SOUTH African President Jacob Zuma's (pictured) mediation in the Zimbabwe crisis is slowing down due to a plethora of political problems that threaten his leadership of the African National Congress (ANC) and could cascade into leadership change for the ANC next month.
The ramifications of a leadership change are still unclear, but it appears that President Robert Mugabe's ZANU-PF would be the biggest beneficiary of a renewal at the helm of the ANC.
Zuma and President Mugabe have crossed swords over the latter's insistence of heading to polls without sufficient political reforms.
Now, Zuma is facing a stern test as the ANC heads for a crucial congress at Mangaung where his deputy, Kgalema Motlanthe is expected to spring up a challenge for the presidency.
As a result of the nascent challenges to his leadership, the embattled Zuma has shifted his focus from the crisis in Harare to deal with the uncertainty surrounding his stay at the helm of the ANC and South Africa.
Critics point out that it would be folly for him to extinguish fires in Harare yet his backyard is also up in flames.
Fresh turmoil has erupted in Harare over the final stage of the constitution-making process, a development critics say urgently needed Zuma's intervention as a new constitution is pivotal to the country staging fresh polls whose outcome would be universally accepted.
There are also other issues around the political roadmap to the elections, such as the requisite legislative reforms ahead of fresh polls that require Zuma's attention.
President Mugabe, Prime Minister (PM) Morgan Tsvangirai and Welshman Ncube are still at tangent over the date of the next elections, something critics claim should also be clarified by Zuma as the mediator in the Zimbabwe crisis.
President Mugabe is insisting that elections should be held in March next year while PM Tsvangirai and Ncube have hinted June or September 2013 would be the most suitable dates to allow for the full implementation of an agreed election roadmap.
There is also the issue of the role of the security sector in the next polls which, it is, felt should be addressed by the mediator before the country goes to the next polls.
Ncube's formation also wants Zuma to once and for all deal with the issue of Deputy Prime Minister Arthur Mutambara whom they accuse of masquerading as a principal of the Global Political Agreement yet the last Southern African Development Community (SADC) summit held in Angola resolved that the Minister of Industry and International Trade should assume that mantle.
Rightly or wrongly, Ncube accuses both President Mugabe and PM Tsvangirai of protecting Mutambara for one reason or another.
Be that as it may, Zuma has his plate full.
In the past few months, he has had to fight internecine internal battles in desperate attempts to cling to power.
But critics say his fights within the ANC have diminished his role in Harare as he seems to have little time for the political crisis whose contagion threatens the entire SADC region.
Trevor Maisiri, a political analyst with the International Crisis Group, said the domestic pressure that Zuma is faced with has somewhat affected the mediation process in Zimbabwe until after Mangaung conference.
"This is the key weakness in the SADC mediation architecture; where the process is not housed within a functional unit of the regional bloc but is rather haphazard and dependent on the individuality of the mediator," he said.
If SADC had an institutionalised mediation unit, some work on the ground could have continued while Zuma drenched himself in domestic politics.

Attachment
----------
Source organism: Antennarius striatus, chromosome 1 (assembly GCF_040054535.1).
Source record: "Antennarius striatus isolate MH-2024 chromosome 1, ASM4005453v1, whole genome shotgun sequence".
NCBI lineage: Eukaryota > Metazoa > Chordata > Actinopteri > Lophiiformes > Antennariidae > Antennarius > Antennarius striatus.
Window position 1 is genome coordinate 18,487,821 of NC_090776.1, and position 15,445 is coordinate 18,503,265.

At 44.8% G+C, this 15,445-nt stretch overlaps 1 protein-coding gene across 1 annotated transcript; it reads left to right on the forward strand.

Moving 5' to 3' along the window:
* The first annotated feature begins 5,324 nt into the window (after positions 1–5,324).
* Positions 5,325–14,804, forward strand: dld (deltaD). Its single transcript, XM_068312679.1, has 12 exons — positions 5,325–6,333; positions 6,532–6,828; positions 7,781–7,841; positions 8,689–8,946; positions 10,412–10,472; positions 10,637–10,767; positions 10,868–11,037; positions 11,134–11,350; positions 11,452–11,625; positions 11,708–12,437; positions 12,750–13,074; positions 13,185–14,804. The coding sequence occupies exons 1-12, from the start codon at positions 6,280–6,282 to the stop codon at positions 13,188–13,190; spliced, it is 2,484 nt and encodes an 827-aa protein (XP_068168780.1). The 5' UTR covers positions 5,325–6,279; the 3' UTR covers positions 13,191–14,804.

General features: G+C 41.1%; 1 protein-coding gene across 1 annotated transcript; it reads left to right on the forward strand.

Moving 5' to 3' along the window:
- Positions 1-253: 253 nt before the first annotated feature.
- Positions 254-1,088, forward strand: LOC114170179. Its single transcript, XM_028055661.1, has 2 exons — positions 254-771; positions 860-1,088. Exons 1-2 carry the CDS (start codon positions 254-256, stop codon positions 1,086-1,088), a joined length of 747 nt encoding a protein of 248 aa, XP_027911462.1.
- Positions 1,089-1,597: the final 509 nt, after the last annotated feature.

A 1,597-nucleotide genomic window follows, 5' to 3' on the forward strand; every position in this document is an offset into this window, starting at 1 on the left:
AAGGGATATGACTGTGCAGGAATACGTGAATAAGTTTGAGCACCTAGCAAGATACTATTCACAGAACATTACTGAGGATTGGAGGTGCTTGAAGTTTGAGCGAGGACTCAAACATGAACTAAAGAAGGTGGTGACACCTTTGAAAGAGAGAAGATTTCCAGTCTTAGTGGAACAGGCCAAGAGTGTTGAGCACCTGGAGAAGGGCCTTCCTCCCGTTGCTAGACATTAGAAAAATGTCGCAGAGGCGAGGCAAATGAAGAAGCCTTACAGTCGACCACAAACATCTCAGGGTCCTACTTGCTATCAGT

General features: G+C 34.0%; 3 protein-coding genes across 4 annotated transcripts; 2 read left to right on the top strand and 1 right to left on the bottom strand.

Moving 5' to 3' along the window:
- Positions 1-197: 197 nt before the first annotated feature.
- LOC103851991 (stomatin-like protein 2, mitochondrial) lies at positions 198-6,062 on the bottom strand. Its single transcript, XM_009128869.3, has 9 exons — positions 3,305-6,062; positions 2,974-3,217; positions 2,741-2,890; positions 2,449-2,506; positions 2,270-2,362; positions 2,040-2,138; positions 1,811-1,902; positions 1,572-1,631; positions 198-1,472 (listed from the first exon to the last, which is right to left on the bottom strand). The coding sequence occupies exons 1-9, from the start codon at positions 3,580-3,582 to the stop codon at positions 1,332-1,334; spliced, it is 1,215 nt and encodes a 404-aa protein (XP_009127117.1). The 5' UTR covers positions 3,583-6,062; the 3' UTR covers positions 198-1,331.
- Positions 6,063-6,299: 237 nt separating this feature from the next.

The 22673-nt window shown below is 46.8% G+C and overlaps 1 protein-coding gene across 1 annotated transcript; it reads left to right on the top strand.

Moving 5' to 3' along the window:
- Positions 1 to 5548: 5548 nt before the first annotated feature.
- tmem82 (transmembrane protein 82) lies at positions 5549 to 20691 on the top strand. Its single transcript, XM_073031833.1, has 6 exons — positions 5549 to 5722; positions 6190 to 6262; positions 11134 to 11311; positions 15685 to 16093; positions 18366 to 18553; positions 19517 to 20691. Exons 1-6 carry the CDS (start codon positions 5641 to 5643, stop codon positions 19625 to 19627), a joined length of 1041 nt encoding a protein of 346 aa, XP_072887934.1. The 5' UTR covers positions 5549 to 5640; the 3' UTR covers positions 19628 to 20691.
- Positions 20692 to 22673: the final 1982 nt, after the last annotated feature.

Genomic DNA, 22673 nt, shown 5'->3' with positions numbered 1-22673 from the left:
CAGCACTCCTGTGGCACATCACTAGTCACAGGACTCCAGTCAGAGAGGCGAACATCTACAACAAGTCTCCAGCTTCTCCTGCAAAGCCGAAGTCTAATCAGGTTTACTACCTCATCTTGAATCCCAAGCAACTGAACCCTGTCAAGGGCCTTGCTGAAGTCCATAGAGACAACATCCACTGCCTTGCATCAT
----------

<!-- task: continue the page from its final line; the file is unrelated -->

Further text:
"Better still, SADC needs to appoint retired statesmen and other retired reputable persons as mediators; generally called the 'elders' who will be able to continuously focus on their role of mediation without being involved in other parallel political processes elsewhere," added Maisiri.
Psychology Maziwisa, a political analyst, said while Zuma was concentrating on internal ANC fights, it was high time Zimbabweans be left on their own devices to end the crisis in Harare and not always be dependent on foreign interventions.
"At times it is not properly appreciated that Jacob Zuma does not have a full-time job as mediator in Zimbabwe. He is President of South Africa first and foremost and must prioritise domestic issues above all else. That's not to say he should neglect his duties elsewhere and I don't think that's what he is doing," said Maziwisa.
"SADC said the principals should speedily deal with the crafting of a new constitution; send it to a referendum before going for elections. As far as I can see, that is precisely what is happening. Those who suggest that the process of mediation has slowed obviously have no idea what they are talking about. It may well be that they don't realise that Zimbabwe is now an independent country that must, as far as possible, be left to its own devices," he said.
He noted that the last SADC summit laid out quite clearly what the parties to the Global Political Agreement (GPA) had to do.
The last SADC Summit held in Angola implored the partners in the GPA to fully implement the outstanding issues in the power-sharing truce as well as ensure the completion of the drafting of the new constitution which the regional grouping said should lead to fresh polls.
But Pedzisai Ruhanya, the director of the Zimbabwe Democracy Institute, said it should be noted that the leadership contest in South Africa is real and democratic in comparison to Zimbabwe's situation.
"Unlike in Zimbabwe where the leader of ZANU-PF succeeds himself through face-powder processes, ANC leadership contests are robust, rigorous and require adequate attention. It is therefore not surprising that President Zuma is giving critical focus on that event. Nothing can be taken for granted," said Ruhanya.
In this regard, Zuma is seen paying adequate attention to retain his leadership of the ANC and consequently the presidency.